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Australia is not ready to criminalise coercive control — here's why
There are increasing calls to making coercive control a criminal offence across Australia.
The NSW Labor opposition has proposed a bill to criminalise coercive control, with a ten year maximum penalty. This follows increased advocacy after the killing of Hannah Clark and her three children and the murder of Preethi Reddy.
It is important to recognise the serious impact of non-physical forms of domestic violence.
But this does not mean Australia is ready for a stand-alone offence of coercive control. In fact, it would be risky to introduce one at this stage.
What is coercive control?
The term, “coercive control” is used to capture the ongoing nature of domestic violence, where the abuse is not always physical but pervades a victim’s daily life.
It refers to a wide variety of abusive behaviours including social, financial, psychological and technology-facilitated abuse.
It can include isolating a partner from their friends and family, restricting their movements, using tracking devices on their phone and controlling their appearance and access to money.
It has a devastating impact on victims’ independence, well-being and safety. It is the most common risk factor leading up to an intimate partner homicide.
Coercive control in Australia
In Australia, there is significant evidence about the nature and extent of coercive control. However, outside the specialist family violence sector, there is limited understanding of what it is and how best to respond to it.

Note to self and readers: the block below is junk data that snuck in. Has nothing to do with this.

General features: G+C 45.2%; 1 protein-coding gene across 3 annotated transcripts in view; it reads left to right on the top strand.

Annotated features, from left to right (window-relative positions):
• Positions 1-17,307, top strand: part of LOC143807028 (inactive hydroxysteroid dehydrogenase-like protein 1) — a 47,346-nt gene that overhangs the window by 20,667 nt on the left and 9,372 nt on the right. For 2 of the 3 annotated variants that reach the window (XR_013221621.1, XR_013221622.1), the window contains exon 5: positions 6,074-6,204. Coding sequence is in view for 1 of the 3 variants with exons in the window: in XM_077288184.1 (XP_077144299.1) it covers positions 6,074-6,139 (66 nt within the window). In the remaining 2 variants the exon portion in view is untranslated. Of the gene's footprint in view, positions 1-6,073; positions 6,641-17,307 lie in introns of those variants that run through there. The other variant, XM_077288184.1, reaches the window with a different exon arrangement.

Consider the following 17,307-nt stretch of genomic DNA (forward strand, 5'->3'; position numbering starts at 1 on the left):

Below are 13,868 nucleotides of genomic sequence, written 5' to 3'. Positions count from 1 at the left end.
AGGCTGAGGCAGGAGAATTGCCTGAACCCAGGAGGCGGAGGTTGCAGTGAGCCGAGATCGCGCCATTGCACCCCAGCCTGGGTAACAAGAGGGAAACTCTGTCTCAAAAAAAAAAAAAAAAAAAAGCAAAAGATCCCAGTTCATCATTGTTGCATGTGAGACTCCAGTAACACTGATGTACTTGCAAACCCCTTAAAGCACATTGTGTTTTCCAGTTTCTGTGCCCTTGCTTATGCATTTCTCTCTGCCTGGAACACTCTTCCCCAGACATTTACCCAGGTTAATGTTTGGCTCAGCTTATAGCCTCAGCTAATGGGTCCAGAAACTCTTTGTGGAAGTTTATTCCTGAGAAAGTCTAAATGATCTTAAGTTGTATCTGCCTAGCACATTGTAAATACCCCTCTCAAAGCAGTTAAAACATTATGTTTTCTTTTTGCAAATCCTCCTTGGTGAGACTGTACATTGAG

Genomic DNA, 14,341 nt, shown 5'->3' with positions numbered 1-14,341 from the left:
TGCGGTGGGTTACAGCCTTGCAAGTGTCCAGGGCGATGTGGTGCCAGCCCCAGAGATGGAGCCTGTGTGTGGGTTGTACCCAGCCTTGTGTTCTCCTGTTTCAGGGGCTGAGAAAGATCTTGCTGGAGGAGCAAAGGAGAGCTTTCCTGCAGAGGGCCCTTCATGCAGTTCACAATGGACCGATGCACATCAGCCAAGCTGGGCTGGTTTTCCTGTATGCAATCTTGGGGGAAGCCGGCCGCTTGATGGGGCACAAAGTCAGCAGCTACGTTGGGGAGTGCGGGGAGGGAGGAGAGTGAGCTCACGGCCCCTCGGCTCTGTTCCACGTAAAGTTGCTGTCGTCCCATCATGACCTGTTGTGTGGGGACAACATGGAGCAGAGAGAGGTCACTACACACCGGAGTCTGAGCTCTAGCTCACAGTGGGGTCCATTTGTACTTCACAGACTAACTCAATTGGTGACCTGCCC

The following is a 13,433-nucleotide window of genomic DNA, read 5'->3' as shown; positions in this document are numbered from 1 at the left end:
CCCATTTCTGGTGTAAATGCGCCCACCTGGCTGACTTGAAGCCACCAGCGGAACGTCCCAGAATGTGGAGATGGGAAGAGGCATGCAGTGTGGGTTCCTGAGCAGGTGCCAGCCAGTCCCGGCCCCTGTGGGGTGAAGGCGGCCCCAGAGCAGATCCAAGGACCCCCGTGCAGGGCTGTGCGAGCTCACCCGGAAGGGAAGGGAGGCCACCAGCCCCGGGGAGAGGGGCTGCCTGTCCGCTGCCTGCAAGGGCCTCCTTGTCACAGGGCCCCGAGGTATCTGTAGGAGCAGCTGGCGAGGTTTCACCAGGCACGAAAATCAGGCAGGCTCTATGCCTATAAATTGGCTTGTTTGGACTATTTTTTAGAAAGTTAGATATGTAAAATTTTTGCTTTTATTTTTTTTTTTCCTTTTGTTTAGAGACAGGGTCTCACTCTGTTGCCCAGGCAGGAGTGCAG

While some states and territories recognise coercive control under civil law, Tasmania is the only Australian jurisdiction that has introduced specific criminal offences covering elements of coercive control. Research has found the use of these offences (of economic abuse, and emotional abuse and intimidation) has been limited.
Why the push for a criminal offence?
Coercive control has gained significant public attention since the killing of Hannah Clarke and her three children earlier this year.
Australian advocates in favour of criminalisation argue such an offence will help change our legal response — focusing on domestic violence as a pattern of abuse, rather than an isolated incident. They also say it will improve community awareness and enhance women’s safety and perpetrator accountability.
The limits and risks of criminalisation
We must be cautious about criminalising coercive control.
In the first instance, successful law reform would rely on victims’ willingness and ability to involve police. But there are many reasons why victims are hesitant to report abuse.
This includes fears they will not be believed, the abuse will escalate if police intervene, or they will be blamed for the abuse committed against them.
Police officers also need to know what to look for — they need to be able to identify the coercive and controlling behaviours and get the right information from the victim.
For cases proceeding to court, a key issue is how to prove coercion. An offence of coercive control focuses on a pattern of abusive behaviour. This may involve unremarkable acts — such as undermining relationships with family and friends or monitoring spending — that when viewed in isolation, are not criminal and rarely leave physical evidence.